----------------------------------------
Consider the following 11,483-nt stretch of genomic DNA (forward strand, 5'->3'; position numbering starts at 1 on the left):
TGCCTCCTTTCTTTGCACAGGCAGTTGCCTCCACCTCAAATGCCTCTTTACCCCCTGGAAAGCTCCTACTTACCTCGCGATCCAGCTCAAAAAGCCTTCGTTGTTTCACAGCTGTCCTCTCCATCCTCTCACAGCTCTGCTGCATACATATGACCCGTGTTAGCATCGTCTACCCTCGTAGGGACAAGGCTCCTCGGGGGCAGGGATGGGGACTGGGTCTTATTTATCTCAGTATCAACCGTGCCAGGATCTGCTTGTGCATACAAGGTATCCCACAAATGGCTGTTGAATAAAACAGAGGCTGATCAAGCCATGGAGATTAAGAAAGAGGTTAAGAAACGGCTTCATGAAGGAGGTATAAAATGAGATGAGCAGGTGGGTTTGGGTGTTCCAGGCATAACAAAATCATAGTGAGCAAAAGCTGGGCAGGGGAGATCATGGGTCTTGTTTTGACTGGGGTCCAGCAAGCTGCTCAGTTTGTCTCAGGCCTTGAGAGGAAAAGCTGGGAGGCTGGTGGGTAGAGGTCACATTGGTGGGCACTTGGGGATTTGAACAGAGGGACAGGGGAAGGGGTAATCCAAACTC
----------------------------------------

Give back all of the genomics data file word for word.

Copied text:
Consider the following 11,483-nt stretch of genomic DNA (forward strand, 5'->3'; position numbering starts at 1 on the left):
TGCCTCCTTTCTTTGCACAGGCAGTTGCCTCCACCTCAAATGCCTCTTTACCCCCTGGAAAGCTCCTACTTACCTCGCGATCCAGCTCAAAAAGCCTTCGTTGTTTCACAGCTGTCCTCTCCATCCTCTCACAGCTCTGCTGCATACATATGACCCGTGTTAGCATCGTCTACCCTCGTAGGGACAAGGCTCCTCGGGGGCAGGGATGGGGACTGGGTCTTATTTATCTCAGTATCAACCGTGCCAGGATCTGCTTGTGCATACAAGGTATCCCACAAATGGCTGTTGAATAAAACAGAGGCTGATCAAGCCATGGAGATTAAGAAAGAGGTTAAGAAACGGCTTCATGAAGGAGGTATAAAATGAGATGAGCAGGTGGGTTTGGGTGTTCCAGGCATAACAAAATCATAGTGAGCAAAAGCTGGGCAGGGGAGATCATGGGTCTTGTTTTGACTGGGGTCCAGCAAGCTGCTCAGTTTGTCTCAGGCCTTGAGAGGAAAAGCTGGGAGGCTGGTGGGTAGAGGTCACATTGGTGGGCACTTGGGGATTTGAACAGAGGGACAGGGGAAGGGGTAATCCAAACTC